The historical record is as much a product of natural forces as of human endeavors. In much the same way, the extant landscape displays the interwoven influences of cultural and natural components in an ever-evolving relationship. In order to understand patterns of prehistoric human occupation in Spencer County, the natural environment of southern Indiana must be considered. Human societies at all levels of complexity are linked to the natural environment in a systemic or ecological relationship. This relationship can best be understood as the differential use of available resources, coupled with the strategies employed for exploitation of those resources. Environmental constraints work to define the set of settlement and subsistence options available to a particular social group. These include proximity to water, climactic patterns, access to lithic resources, and the presence of game and edible plants. Parameters such as these further affect site selection for settlements and influence the likelihood of the site's subsequent preservation. Only sites preserved through a combination of environmental, locational, and geographic factors remain sufficiently intact to yield information concerning prehistoric peoples. Consequently, the information available about patterns of human occupation in a given area is shaped both by the types of societies occupied the area and the contemporary and subsequent environmental conditions present at the site.
Spencer County is located in southwestern Indiana, approximately 150 miles south of Indianapolis and 40 miles east of Evansville. It is bounded on the west by Warrick County, on the north by Dubois County, and on the east by Perry County. The 37-mile southern boundary is formed by the Ohio River. Spencer County is approximately 400 square miles in area. 
This county lies within the Wabash Lowlands physiographic unit, the largest and westernmost unit in southern Indiana (Figure 2). It is situated south of the Illinoian and Wisconsin glacial boundaries. During the Wisconsin Age (Late Pleistocene), the tremendous volume of water carried by the Wabash River created a lake that covered much of southwestern Indiana. Depositions dating from this era are responsible for the present topography of broad aggraded valleys separated by low, rolling hills. As a result, with the exception of the northeastern section, topographic relief in Spencer County is not great, with elevations generally ranging between 338 and 660 feet above sea level. In these unglaciated areas, the soil is thin and easily worn away, particularly in comparison to the soil stratigraphy in the northern half of Indiana.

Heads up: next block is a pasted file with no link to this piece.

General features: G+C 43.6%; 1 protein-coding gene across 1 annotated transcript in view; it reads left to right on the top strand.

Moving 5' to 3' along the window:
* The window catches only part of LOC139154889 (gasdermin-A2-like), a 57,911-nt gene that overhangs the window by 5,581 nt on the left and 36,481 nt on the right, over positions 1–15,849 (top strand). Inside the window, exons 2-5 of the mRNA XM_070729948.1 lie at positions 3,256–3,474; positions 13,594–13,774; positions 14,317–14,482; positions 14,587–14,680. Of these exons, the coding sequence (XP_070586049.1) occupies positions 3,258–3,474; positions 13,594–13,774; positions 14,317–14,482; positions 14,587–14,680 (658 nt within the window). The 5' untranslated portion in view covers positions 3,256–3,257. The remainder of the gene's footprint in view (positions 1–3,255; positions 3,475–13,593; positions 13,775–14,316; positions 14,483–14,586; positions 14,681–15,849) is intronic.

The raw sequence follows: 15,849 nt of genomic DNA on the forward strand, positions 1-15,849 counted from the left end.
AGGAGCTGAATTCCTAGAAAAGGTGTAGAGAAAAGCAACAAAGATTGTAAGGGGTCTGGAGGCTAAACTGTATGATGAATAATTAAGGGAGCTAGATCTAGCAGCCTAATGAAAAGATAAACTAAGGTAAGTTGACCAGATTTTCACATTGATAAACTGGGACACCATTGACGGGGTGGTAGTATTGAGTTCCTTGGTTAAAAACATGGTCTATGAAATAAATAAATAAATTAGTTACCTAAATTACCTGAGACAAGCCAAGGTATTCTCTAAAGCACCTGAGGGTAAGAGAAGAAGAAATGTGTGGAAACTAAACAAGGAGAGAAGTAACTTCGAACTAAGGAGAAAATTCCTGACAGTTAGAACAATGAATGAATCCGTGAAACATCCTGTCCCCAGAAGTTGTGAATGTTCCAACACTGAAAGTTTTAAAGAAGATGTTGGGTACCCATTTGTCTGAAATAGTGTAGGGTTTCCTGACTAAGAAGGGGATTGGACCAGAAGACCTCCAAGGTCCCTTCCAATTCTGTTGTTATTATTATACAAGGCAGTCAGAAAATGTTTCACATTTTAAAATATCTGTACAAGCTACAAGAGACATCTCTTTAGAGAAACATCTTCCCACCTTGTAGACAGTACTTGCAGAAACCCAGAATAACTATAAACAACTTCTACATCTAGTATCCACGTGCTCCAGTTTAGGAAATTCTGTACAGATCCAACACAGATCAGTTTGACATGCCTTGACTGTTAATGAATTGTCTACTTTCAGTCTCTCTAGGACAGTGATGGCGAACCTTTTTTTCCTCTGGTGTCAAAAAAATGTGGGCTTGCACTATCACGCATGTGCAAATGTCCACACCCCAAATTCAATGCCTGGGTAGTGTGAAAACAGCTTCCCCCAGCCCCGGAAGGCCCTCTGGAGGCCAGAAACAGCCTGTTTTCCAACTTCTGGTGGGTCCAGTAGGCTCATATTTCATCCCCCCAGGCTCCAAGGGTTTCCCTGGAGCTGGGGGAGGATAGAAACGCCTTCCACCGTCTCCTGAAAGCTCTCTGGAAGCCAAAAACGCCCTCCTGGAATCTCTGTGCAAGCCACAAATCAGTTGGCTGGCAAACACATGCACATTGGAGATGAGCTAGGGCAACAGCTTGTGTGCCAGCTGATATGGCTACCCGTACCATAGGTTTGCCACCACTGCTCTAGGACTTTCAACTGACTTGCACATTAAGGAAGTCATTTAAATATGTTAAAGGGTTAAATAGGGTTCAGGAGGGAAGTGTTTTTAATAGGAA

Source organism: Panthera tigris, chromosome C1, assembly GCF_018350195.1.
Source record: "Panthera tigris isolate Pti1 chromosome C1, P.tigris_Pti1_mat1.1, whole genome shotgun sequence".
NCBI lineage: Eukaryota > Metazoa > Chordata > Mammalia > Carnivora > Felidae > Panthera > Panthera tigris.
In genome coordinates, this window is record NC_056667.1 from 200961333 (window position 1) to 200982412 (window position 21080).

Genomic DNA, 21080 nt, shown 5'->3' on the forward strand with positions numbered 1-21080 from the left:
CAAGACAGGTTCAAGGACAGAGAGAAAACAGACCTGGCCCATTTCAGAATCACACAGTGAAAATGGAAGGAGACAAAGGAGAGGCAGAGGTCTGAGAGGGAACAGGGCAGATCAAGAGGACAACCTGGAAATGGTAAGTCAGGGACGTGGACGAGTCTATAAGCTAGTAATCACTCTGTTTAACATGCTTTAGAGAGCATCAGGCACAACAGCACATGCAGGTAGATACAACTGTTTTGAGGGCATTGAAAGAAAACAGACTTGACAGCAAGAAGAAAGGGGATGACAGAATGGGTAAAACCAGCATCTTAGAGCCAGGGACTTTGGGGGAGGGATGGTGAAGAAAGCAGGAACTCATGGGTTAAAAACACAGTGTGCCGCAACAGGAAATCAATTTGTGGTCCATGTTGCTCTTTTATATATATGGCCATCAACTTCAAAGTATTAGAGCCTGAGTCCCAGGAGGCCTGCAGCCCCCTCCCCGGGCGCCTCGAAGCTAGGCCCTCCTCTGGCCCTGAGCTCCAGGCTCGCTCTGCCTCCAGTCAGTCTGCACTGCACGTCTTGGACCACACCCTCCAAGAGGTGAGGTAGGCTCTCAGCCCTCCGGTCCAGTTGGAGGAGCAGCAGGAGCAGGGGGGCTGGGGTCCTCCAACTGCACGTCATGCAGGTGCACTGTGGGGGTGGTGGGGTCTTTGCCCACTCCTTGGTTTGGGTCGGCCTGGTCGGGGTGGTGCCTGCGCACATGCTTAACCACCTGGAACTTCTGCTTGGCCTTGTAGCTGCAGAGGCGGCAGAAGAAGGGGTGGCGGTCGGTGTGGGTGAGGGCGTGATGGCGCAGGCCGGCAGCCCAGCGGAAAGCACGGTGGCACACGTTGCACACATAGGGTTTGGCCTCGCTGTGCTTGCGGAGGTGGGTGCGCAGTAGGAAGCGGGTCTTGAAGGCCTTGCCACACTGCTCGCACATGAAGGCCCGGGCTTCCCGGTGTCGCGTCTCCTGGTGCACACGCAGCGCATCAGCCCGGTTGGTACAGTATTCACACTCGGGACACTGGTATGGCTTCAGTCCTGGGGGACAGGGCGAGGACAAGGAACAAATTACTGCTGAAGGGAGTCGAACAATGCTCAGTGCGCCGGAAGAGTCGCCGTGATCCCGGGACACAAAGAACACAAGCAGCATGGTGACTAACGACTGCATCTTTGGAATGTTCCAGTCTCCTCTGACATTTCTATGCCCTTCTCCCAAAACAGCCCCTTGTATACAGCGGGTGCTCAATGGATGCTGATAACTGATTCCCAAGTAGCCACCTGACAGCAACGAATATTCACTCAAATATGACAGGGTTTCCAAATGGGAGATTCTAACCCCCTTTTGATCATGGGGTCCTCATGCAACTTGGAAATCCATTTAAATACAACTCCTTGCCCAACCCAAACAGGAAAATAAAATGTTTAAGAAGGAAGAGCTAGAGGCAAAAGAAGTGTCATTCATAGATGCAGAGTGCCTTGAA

In southern Indiana, the Ohio River is bordered by bottom lands and floodplains as much as three-and-a-half miles in width. During prehistoric times, extensive swamps and marshes paralleled the river. Fully one-quarter of Spencer County's area historically was dominated by marshy bottomlands and floodplains. A few shallow lakes were present as well, with the largest being Willow Pond, located in east-central Luce Township. Sand and silt ridges were interspersed among the swamps, and likely were dry except during periods of flooding. Kellar's archaeological survey of Spencer County suggests that many of these ridges were locales for aboriginal occupation. 
Presently, with the exception of the Ohio River, Spencer County does not have any major waterways. Little Pigeon Creek and Anderson River form the western and eastern boundaries, respectively, of the county and both are comparatively modest streams. A number of small brooks exist, such as Big Sandy, Little Sandy, and Crooked creeks, but these often are dry during summer months. Dredging and draining are believed to have altered a number of stream courses. Deforestation of the area during the nineteenth century and subsequent agricultural practices also are likely to have contributed to changes in drainage patterns. 
Spencer County is underlain by rocks of Pennsylvanian age (late Paleozoic Era), the youngest bedrock formations found in Indiana (Figure 3). The dip in the rock beds is generally to the west from the Cincinnati Arch. The stratigraphy is dominated by siltstones and shales, interbedded with limestone formations and coal beds.  Bedrock geology determined the various lithic resources available for utilization by Paleoindian cultures, the types of soils in the area (which were significant to agricultural activity), and topography. In more recent times, the proximity of the coal beds to the surface has resulted in the strip mining of much of the county.
Several limestones crop out within and near Spencer County that contain chert. These cherts include Holland and Lead Creek. Holland chert is a high quality blue-gray chert that crops out in southcentral Dubois and northern Spencer Counties. It was utilized by prehistoric peoples during all cultural periods for use as tools, blades, and spear points. Lead Creek has also been known as Lieber and "the black chert beneath the Mariah Hill coal seam." It is a poor to medium quality fossiliferous chert found in residual contexts in much of Spencer County. Other chert resources in the vicinity include Ditney chert in Warrick County, Haney chert in Perry, Crawford, and Orange Counties, and Derby chert in Perry County. All of these are of medium quality. The high quality Wyandotte chert crops out some 35 miles to the east, along the Crawford and Harrison County border. 
Last Updated: 19-Jan-2003